The Iraq Study Group and the White House don’t agree on what to do in Iraq and more generally in the Middle East, according to the news. Realpolitik vs fantasy? Both to my mind are fantasies, except that the one couched in careful terms by the bi-partisan commission led by Baker and Hamilton is designed to rescue the US from the terrible mess created by Cheney / Rumsfeld / Bush / neocons and give the US a fighting chance to continue to have an important role in the Middle East for a while longer. But the basic choices are the same, just less overtly missionary: maximise the financial and political position of the US, and therefore its military options, so as to neutralize possible competitors. After all, the members of this sedate Iraq Study Group were certainly in favor of whacking Iran in the eighties and making war to Iraq in 1991 to defend Koweit, to maintain an important “principle” of international law. This “principle” was little more than the continuation of imperial European and now American policies dating back in this case to the nineteen twenties.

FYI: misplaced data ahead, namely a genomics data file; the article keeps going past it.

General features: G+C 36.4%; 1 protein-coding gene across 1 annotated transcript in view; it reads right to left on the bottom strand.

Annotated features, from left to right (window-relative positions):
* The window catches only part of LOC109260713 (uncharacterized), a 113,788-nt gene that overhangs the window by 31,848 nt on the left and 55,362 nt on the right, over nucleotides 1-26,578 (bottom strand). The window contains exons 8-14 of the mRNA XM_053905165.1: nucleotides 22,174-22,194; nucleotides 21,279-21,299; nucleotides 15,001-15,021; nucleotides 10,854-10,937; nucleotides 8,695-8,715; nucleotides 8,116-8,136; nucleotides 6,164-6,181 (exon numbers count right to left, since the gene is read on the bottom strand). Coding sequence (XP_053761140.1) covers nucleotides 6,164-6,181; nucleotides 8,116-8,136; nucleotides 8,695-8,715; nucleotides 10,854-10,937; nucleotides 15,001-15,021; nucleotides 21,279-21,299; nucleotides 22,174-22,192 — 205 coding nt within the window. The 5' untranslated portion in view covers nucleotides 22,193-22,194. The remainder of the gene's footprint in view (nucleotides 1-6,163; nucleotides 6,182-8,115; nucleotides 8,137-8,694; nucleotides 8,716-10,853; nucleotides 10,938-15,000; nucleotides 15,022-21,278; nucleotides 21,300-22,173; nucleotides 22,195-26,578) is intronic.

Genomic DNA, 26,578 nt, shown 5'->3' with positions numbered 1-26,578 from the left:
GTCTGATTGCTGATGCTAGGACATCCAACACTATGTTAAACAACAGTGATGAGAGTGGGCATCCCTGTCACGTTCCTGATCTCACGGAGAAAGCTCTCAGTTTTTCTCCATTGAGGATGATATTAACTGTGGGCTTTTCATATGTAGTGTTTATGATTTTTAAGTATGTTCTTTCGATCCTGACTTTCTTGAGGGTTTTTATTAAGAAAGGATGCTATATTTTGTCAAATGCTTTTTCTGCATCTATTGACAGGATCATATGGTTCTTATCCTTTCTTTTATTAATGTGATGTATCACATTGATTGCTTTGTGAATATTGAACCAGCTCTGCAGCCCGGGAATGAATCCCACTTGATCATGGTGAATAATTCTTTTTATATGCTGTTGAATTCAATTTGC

What is most disconcerting in all of this is that little or no thought is given to the human catastrophe that is the Iraqis’ daily. One hears about our victims, but little about “theirs.” What is at stake is: control of the Persian Gulf and Indian Ocean, “democratic” access to oil and other wealth through modern means (stock exchanges and property structures), and therefore influence over neighboring countries (all of them!). When will human beings be at the center of our foreign policy? When it is not foreign, that is: when out of the realization of our own weakness and fragility we are able to recognize ourselves in any weak and fragile victim at the side of the road (I’m thinking of the Good Samaritan story of Luke 10.25–37). That takes some deterritorialization, accepting to see ourselves as foreign not only to others but to ourselves.